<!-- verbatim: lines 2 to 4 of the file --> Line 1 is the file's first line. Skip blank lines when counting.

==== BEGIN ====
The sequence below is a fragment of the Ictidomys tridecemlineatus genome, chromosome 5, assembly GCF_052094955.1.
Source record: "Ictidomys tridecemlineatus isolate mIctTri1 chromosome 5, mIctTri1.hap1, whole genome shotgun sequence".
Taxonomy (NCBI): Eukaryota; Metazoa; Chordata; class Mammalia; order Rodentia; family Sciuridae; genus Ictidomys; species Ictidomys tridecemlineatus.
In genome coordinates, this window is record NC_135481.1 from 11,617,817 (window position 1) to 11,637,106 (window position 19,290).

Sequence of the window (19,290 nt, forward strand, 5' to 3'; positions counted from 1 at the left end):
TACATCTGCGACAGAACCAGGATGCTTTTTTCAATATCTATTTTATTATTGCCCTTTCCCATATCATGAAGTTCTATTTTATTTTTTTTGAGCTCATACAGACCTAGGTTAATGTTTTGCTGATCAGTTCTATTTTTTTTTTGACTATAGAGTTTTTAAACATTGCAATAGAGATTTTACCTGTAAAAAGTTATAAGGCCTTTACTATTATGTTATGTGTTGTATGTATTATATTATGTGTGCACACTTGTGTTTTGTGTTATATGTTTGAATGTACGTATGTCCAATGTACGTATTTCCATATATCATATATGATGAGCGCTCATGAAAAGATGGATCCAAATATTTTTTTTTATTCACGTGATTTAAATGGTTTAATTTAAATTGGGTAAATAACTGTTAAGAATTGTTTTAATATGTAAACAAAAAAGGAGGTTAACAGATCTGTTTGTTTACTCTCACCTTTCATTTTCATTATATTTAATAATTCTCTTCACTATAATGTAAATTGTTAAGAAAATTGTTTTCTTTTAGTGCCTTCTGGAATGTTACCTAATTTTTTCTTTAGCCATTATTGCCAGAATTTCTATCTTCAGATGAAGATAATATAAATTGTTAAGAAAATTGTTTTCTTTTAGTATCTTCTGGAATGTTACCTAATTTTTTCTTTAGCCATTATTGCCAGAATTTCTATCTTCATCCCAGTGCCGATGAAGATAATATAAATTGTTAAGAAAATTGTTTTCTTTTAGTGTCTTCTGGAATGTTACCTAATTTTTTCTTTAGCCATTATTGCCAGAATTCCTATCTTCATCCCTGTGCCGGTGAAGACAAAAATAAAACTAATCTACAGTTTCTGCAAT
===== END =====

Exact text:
Source record: "Ictidomys tridecemlineatus isolate mIctTri1 chromosome 5, mIctTri1.hap1, whole genome shotgun sequence".
Taxonomy (NCBI): Eukaryota; Metazoa; Chordata; class Mammalia; order Rodentia; family Sciuridae; genus Ictidomys; species Ictidomys tridecemlineatus.
In genome coordinates, this window is record NC_135481.1 from 11,617,817 (window position 1) to 11,637,106 (window position 19,290).